Take time out from your busy schedule to discover bustling Beijing, from Peking opera to the Forbidden City. By Daniel McCrohan.
Housed in a collection of disused factories, 798 Art District has been transformed in recent years from its gritty, salt-of-the-earth roots into a clutch of slick, big-name galleries showcasing the works of established artists from China and overseas. Cafés dot the tree-lined lanes that connect the galleries, making for a pleasant way to spend a lazy afternoon. For something more edgy, ask your driver to take you three kilometres north-east to the less commercial galleries of Caochangdi, where artist-activist Ai Weiwei has a studio.
Though you’ll probably need to put aside a full day, no visit to China is complete without seeing the Great Wall. Many top-end hotels offer chauffeur-driven trips to remote sections of the famous bastion – take advantage if you can. Otherwise, Bespoke Beijing runs guided tours led by highly insightful locals.
Home to 24 consecutive emperors over 500 years, Beijing’s Forbidden City is the largest surviving palace complex in the world and shouldn’t be missed. Its vast size makes it tough to tackle, though, so consider joining a tour conducted by someone who really knows their stuff. Cultural exchange centre The Hutong organises exceptional three-hour tours guided by writer and historian Jeremiah Jenne. You won’t find better.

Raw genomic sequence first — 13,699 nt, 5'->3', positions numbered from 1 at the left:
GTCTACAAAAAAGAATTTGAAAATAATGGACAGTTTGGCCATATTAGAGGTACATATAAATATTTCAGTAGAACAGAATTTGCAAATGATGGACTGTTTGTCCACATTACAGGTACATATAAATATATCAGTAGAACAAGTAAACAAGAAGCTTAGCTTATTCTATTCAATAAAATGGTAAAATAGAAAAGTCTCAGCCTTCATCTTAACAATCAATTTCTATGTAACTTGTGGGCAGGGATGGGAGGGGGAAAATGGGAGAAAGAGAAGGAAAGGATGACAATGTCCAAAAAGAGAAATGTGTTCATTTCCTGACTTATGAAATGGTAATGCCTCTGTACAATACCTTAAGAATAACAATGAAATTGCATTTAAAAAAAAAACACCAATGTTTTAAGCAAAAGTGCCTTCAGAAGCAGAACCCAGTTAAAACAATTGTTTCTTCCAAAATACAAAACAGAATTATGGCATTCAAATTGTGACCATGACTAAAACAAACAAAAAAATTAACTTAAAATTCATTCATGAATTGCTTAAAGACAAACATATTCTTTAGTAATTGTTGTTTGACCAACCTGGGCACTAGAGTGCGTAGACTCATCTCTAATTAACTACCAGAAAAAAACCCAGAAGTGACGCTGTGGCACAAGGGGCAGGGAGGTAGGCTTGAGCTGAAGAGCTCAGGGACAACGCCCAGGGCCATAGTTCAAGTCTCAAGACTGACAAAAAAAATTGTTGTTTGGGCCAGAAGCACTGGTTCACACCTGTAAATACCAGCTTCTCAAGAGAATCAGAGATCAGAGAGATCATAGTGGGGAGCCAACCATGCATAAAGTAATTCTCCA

If you only have time to go to one place for souvenirs, make it Panjiayuan, a sprawling open-air flea market four kilometres south of the CBD. It’s easily the best venue in Beijing for traditional arts and crafts and keepsakes. You might even be able to strike a bargain on a genuine antique. It’s open every day but the stalls are most lively and numerous on the weekend.
The city’s signature cultural show, Peking opera, can be an impenetrable mystery for foreign audiences but Lao She Tea House puts on a more accessible taster show for the uninitiated. Sip tea while you watch an informal, engaging performance that includes Peking opera, Shaolin kung-fu, shadow puppetry and Sichuan bian lian (face-changing).